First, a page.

Going to the cloud is not a matter of if, but when. Email is the big thing; email is one of the major draws in getting companies to look at online solutions. There are two primary vendors providing robust email services online, Microsoft and Google.
This article will describe these two offerings, as well as provide a comparison between them (Office 365 vs. Google Apps).
Microsoft Office 365 has four main components: Exchange online, SharePoint online, Lync online (which is Microsoft’s Unified Communication suite offering presence, Instant Messaging, and Voice), and Office Professional Plus. Offered for on-premise (offline) use, with the proper licensing tier, Office 2013 Pro is typical installed on local computers, while the Office Web Apps are offered in the browser.
Please note that there are differences in regards to functionality in what the Office suite allows you to do in the browser compared to what you can do with the on-premise (offline) install. Mail hosted online can be delivered to your Outlook client on-premise and also accessed in the browser, offering a hybrid environment. The key is that you no longer have to manage a mail server (Exchange) on-premise. Moving to the Office 365 solution doesn’t require any employee training, as you are using well-known products, and it is best used with Windows and MS Office on-premise.
Google Apps for Business has four main components, Gmail (which is the email component and includes Instant Messaging, Video conferencing and VoIP), calendaring function, Drive (used to be Google Docs, including Docs, Sheets & Slides), Google sites (offering simple web tools as a way to create team workspaces). Google was born in the cloud, it runs 100% in the browser, and you never have to install any application, other than refreshing your browser. It is easier to setup, but require changing the company culture, changing the way you collaborate, changing to a new way of doing things.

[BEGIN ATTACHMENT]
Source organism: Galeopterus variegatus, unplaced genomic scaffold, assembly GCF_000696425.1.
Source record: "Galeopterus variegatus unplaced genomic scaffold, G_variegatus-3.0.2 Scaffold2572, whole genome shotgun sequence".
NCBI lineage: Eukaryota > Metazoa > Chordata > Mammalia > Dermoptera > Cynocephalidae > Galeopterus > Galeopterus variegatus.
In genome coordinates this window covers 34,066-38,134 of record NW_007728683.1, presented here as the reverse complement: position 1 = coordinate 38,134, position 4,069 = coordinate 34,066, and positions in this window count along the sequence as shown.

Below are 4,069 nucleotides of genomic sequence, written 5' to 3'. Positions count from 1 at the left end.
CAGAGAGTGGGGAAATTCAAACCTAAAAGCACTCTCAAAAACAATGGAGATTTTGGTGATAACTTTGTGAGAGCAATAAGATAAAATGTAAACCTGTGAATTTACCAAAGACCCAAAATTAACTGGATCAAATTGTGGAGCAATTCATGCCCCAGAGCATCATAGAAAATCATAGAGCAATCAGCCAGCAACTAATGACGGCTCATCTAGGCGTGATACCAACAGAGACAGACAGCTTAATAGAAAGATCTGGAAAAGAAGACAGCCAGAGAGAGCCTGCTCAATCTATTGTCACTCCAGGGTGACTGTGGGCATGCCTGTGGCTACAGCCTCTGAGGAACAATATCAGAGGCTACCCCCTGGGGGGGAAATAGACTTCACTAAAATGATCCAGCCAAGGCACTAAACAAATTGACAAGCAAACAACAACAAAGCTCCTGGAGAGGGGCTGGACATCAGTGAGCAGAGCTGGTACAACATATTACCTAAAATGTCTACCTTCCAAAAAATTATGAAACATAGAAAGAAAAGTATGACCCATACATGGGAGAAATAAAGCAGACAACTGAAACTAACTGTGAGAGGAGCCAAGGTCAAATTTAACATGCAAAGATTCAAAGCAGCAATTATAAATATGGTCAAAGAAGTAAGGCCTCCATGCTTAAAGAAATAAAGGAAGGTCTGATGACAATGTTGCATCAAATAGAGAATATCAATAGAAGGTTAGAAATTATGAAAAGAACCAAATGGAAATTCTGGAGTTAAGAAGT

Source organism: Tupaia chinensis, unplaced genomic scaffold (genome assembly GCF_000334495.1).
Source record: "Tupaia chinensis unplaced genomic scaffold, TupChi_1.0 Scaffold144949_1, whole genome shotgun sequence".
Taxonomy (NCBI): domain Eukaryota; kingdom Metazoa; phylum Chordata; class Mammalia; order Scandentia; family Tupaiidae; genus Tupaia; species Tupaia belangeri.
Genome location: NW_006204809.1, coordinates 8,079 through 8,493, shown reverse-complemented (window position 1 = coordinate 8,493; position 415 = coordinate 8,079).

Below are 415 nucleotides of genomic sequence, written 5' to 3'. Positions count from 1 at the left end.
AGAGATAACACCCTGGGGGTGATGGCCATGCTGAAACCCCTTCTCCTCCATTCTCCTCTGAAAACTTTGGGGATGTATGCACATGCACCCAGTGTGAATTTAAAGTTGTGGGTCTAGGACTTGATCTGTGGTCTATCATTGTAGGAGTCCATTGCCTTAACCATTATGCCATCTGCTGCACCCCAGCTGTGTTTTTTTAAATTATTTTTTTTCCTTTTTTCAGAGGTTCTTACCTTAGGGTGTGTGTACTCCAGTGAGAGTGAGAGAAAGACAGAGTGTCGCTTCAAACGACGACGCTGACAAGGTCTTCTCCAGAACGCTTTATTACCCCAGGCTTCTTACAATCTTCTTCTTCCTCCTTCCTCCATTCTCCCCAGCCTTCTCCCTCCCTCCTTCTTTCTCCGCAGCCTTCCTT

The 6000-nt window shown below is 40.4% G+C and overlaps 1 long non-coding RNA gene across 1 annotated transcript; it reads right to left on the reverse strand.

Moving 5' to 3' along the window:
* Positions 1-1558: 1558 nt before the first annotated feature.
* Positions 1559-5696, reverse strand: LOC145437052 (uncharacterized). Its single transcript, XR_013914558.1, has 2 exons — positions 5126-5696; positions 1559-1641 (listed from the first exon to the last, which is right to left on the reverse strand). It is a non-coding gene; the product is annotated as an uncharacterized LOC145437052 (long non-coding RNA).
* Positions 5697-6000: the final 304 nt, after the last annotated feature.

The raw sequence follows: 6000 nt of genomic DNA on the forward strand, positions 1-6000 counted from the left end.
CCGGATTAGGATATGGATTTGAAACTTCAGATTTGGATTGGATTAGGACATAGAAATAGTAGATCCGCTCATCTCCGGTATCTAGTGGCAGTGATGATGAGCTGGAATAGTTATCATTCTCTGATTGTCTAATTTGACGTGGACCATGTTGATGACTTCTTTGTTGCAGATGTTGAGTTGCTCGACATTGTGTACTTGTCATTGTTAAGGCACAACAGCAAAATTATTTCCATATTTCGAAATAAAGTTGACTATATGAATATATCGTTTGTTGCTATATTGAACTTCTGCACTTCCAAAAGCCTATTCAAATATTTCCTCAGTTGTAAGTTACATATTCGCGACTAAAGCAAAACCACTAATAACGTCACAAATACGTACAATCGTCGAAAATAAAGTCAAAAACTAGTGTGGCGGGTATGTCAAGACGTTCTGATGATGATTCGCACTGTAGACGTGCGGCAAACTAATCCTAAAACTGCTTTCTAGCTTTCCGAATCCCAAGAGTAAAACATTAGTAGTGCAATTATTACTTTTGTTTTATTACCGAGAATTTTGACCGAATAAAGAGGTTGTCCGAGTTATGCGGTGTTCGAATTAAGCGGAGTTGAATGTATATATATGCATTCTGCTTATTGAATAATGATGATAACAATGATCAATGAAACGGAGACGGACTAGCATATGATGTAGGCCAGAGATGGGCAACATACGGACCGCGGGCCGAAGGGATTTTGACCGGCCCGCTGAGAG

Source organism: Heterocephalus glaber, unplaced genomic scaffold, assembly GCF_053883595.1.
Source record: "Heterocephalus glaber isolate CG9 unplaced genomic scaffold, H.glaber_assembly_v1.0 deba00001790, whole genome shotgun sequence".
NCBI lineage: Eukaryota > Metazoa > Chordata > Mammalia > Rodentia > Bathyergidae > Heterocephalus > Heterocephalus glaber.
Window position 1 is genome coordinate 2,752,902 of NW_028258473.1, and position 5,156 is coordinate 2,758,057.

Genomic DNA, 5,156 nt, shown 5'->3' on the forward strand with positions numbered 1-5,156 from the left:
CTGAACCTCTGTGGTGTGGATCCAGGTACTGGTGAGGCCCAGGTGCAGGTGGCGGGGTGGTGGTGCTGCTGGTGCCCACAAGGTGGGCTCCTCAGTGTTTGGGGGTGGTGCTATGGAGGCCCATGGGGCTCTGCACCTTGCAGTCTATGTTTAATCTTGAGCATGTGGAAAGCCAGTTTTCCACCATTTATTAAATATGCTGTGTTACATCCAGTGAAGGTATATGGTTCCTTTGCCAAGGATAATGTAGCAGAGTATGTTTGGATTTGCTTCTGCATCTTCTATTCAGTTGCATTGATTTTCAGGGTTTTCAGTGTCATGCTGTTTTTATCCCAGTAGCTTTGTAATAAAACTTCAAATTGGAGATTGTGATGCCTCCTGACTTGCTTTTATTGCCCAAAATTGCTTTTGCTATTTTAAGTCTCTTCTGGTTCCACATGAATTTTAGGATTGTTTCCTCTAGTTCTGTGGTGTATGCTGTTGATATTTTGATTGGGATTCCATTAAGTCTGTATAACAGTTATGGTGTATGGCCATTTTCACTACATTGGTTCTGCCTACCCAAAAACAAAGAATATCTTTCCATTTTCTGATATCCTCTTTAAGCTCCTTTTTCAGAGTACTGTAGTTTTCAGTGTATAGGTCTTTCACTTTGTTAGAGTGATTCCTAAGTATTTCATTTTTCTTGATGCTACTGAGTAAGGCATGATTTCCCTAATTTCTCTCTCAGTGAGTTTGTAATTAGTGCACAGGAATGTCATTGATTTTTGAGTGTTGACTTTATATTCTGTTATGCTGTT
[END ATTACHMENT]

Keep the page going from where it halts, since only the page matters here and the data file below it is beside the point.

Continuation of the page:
These products are not quite apples to apples. They are both online collaboration productivity suites offering email, teaming capabilities, real time communication capabilities and social capabilities. There are differences, Microsoft has a heavy local footprint and still delivers local applications for clients. Microsoft, being Microsoft, has a complicated set of pricing tiers, ranging from the E1 plan to the E4 plan in the Enterprise arena. Microsoft is more expensive, but delivers tried and robust products. Google has a flat structure, you get what you pay for at $50 / user / year. You can disable Google features, but you cannot choose one component, but not the others. Because Google Apps is 100% browser based, there are features lacking, such as limitations with the presentation technology. Converting MS Office documents to the Google format introduces document inconsistency issues and formatting errors. Companies starting to use technology such as Google Apps may not want to completely throw away their Microsoft Office suite.
Google and Microsoft are having a fair battle and it’s too early to declare a winner. Both platforms have a lot of momentum with big wins in large, mid-market, and small businesses. Google Apps looks and feels different than what we have been doing historically and it sparks an interest in trying to find new ways of working. Microsoft has taken the approach of moving to the cloud on your own terms by making it easier to transition some services to the cloud, while keeping the rest on-premise if highly customized or integrated. This hybrid approach provides flexibility some clients are looking for to split their workload as they ease into using more cloud services. Understanding your company needs is important before picking the platform to deliver the solution. Office 365 and Google Apps are both great solutions and Equilibrium can help identify the right solution for your business.
Author: Richie Proca